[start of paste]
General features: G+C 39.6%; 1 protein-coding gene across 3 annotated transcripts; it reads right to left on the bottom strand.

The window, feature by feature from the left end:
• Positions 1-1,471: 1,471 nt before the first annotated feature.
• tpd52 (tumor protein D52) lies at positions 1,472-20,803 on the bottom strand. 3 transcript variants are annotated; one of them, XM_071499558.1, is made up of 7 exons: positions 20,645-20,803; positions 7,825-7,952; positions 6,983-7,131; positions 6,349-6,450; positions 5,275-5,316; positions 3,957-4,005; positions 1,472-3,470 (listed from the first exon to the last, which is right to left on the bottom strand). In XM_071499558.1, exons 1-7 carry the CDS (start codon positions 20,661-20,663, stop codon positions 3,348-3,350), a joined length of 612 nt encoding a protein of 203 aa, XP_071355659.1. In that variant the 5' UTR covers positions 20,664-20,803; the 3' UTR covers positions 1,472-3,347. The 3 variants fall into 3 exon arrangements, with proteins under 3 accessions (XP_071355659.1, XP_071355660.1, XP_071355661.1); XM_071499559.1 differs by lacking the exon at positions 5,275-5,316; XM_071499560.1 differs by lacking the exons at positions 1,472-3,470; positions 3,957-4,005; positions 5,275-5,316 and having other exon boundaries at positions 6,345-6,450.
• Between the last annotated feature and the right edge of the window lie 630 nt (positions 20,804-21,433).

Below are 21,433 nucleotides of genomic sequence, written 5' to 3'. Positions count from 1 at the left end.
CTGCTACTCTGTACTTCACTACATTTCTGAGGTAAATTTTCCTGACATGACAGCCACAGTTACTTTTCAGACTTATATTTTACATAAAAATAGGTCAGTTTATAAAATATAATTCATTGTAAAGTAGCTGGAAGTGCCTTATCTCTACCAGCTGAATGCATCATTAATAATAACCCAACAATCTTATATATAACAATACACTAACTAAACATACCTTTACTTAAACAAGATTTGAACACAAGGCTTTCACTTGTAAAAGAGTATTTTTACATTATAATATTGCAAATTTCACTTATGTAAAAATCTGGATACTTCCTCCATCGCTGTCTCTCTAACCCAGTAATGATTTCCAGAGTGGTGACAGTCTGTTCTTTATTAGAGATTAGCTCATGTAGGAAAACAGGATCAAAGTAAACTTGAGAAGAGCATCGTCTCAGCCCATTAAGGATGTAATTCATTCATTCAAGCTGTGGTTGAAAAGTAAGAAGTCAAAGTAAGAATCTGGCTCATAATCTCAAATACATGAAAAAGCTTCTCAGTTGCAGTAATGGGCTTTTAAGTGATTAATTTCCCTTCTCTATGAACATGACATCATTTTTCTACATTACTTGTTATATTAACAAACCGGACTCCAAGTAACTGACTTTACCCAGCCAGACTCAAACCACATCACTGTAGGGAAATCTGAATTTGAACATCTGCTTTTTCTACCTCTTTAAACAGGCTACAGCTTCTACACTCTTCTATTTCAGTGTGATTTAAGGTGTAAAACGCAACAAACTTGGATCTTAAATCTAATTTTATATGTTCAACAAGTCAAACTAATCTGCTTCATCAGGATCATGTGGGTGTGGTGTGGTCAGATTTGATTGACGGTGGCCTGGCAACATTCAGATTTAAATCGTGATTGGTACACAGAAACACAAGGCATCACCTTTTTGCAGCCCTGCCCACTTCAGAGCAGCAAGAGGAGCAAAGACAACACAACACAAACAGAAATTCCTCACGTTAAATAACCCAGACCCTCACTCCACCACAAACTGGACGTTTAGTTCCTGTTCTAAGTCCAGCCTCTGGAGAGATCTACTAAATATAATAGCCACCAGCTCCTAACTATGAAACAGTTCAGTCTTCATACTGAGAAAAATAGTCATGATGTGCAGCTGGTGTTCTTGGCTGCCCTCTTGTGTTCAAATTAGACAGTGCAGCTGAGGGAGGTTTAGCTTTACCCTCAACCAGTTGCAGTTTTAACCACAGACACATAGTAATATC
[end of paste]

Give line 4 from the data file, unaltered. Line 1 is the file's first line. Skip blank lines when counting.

• tpd52 (tumor protein D52) lies at positions 1,472-20,803 on the bottom strand. 3 transcript variants are annotated; one of them, XM_071499558.1, is made up of 7 exons: positions 20,645-20,803; positions 7,825-7,952; positions 6,983-7,131; positions 6,349-6,450; positions 5,275-5,316; positions 3,957-4,005; positions 1,472-3,470 (listed from the first exon to the last, which is right to left on the bottom strand). In XM_071499558.1, exons 1-7 carry the CDS (start codon positions 20,661-20,663, stop codon positions 3,348-3,350), a joined length of 612 nt encoding a protein of 203 aa, XP_071355659.1. In that variant the 5' UTR covers positions 20,664-20,803; the 3' UTR covers positions 1,472-3,347. The 3 variants fall into 3 exon arrangements, with proteins under 3 accessions (XP_071355659.1, XP_071355660.1, XP_071355661.1); XM_071499559.1 differs by lacking the exon at positions 5,275-5,316; XM_071499560.1 differs by lacking the exons at positions 1,472-3,470; positions 3,957-4,005; positions 5,275-5,316 and having other exon boundaries at positions 6,345-6,450.